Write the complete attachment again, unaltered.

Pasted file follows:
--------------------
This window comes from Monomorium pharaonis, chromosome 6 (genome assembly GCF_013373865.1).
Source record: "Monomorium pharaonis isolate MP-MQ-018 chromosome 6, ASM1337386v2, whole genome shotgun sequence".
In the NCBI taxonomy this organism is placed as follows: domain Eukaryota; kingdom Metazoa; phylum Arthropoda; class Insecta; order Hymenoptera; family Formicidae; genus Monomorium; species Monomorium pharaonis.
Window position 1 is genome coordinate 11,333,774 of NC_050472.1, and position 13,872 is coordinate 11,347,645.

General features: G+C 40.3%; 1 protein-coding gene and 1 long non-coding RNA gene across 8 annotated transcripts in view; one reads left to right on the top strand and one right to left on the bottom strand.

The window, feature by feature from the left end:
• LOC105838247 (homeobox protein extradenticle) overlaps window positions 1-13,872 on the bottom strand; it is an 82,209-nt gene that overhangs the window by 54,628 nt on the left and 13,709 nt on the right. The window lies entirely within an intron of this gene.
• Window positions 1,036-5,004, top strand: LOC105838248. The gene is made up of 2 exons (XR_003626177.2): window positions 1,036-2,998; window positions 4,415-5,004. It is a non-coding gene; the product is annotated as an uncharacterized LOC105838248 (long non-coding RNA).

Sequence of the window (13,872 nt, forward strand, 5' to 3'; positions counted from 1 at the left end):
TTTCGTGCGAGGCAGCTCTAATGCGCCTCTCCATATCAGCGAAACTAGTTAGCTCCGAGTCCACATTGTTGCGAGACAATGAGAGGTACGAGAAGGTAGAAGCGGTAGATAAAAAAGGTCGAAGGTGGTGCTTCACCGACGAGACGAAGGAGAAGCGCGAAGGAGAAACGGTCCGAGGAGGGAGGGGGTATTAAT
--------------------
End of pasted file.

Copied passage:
This window comes from Monomorium pharaonis, chromosome 6 (genome assembly GCF_013373865.1).
Source record: "Monomorium pharaonis isolate MP-MQ-018 chromosome 6, ASM1337386v2, whole genome shotgun sequence".
In the NCBI taxonomy this organism is placed as follows: domain Eukaryota; kingdom Metazoa; phylum Arthropoda; class Insecta; order Hymenoptera; family Formicidae; genus Monomorium; species Monomorium pharaonis.
Window position 1 is genome coordinate 11,333,774 of NC_050472.1, and position 13,872 is coordinate 11,347,645.

General features: G+C 40.3%; 1 protein-coding gene and 1 long non-coding RNA gene across 8 annotated transcripts in view; one reads left to right on the top strand and one right to left on the bottom strand.

The window, feature by feature from the left end:
• LOC105838247 (homeobox protein extradenticle) overlaps window positions 1-13,872 on the bottom strand; it is an 82,209-nt gene that overhangs the window by 54,628 nt on the left and 13,709 nt on the right. The window lies entirely within an intron of this gene.
• Window positions 1,036-5,004, top strand: LOC105838248. The gene is made up of 2 exons (XR_003626177.2): window positions 1,036-2,998; window positions 4,415-5,004. It is a non-coding gene; the product is annotated as an uncharacterized LOC105838248 (long non-coding RNA).

Sequence of the window (13,872 nt, forward strand, 5' to 3'; positions counted from 1 at the left end):
TTTCGTGCGAGGCAGCTCTAATGCGCCTCTCCATATCAGCGAAACTAGTTAGCTCCGAGTCCACATTGTTGCGAGACAATGAGAGGTACGAGAAGGTAGAAGCGGTAGATAAAAAAGGTCGAAGGTGGTGCTTCACCGACGAGACGAAGGAGAAGCGCGAAGGAGAAACGGTCCGAGGAGGGAGGGGGTATTAAT